I’ll admit, I only had a vague idea of what thai boxing was before we got an email from Carina at Krudar inviting us to try out a class for the blog (thanks, Carina!). This was months ago, but between marathoning and yogaing and book writing, I put off responding. Also, because I was scared. This looked like the kind of workout that would kick my ass.
And it did.
After chatting with Carina, we decided that the Wednesday beginner class was our best option. It fit our schedule and she promised that the instructor, Ryan, was great. We arrived at the gym and already were intimitaed. It was hot — Toronto summer heatwave hot — and people were already skipping, punching and jumping around. Carina showed us around (she was the first of the many lovely, lovely people who helped us out in this class), then we got changed and waited. I was surprised by the number of girls in the class — in a good way. There were probably 25 people in the class overall, and 7 or 8 or them were women — including an adorable young girl who was no more than 12 years old and knew what she was doing. If we had fought, muay thai style, I would have gone down immediately. Many of these lovely ladies assured me and Jill that we would not die. I did not believe them.
We got the breakdown of the structure of the class from Carina: 45 minutes of cardio and conditioning, then 45 minutes to work on fighting. Okay. We can handle this.
Then Ryan came out and started yelling. This was scary. He was a yeller. He reminded me of my first basketball coach, the one who believed the season wasn’t a success until he made everyone on the team cry. (He never made me cry. I’m not bragging — I was so low on the totem pole that I don’t think I mattered. But he once yelled at our star player during a time out, then called a second time out just to continue yelling at her. It was intense.) Ryan yelled. And yelled. We weren’t going hard enough. Our arms weren’t high enough. We weren’t counting out the reps loud enough. This was one intense instructor.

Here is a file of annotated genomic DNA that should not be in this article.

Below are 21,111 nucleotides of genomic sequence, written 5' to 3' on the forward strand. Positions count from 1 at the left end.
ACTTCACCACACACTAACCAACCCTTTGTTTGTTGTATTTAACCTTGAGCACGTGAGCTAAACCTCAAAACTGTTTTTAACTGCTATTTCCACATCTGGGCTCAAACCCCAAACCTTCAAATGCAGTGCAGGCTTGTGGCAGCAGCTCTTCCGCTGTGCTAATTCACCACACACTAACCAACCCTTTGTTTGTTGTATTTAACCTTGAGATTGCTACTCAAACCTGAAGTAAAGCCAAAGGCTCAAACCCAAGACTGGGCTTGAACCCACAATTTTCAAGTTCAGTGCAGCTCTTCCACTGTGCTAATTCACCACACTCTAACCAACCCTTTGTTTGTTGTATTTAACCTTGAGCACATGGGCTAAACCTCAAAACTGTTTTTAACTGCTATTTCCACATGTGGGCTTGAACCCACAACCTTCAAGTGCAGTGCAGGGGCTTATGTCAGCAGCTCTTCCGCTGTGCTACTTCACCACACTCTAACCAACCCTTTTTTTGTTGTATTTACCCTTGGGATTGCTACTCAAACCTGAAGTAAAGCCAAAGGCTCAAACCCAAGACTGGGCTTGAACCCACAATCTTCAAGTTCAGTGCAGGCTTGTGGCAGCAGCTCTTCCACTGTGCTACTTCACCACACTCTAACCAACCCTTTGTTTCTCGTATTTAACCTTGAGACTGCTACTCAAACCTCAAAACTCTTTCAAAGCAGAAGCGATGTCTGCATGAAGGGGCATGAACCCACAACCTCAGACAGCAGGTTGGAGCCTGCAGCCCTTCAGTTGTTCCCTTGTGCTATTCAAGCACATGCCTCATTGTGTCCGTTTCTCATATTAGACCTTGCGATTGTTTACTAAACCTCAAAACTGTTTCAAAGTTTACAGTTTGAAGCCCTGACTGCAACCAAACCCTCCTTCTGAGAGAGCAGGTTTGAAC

That said, Ryan was very, very good at addressing technique for a lot of the stranger cardio moves. After skipping for 5 minutes, we went through a cycle of jumping jacks, squats, planks and kicks and some boxing-inspired moves — jumping, punching, kicking and jabbing. Ryan worked the room, demonstrating each move. All while yelling. We got a 30 second water break every 5 minutes. About 30 minutes in, my calves were on fire. (I need to skip more.) But the pace was rapid-fire, so I didn’t notice I was dying, expect during the later planks.
When the 45 minutes were up, we were told to “wrap it up.” Not knowing what this meant, Carina got the next nice person, Sean, to help us out. We got to wrap our hands up and it looked and felt badass. If you’re planning to take a class, watch the video on thai handwrapping below so you are not as obviously clueless as Jill and I were.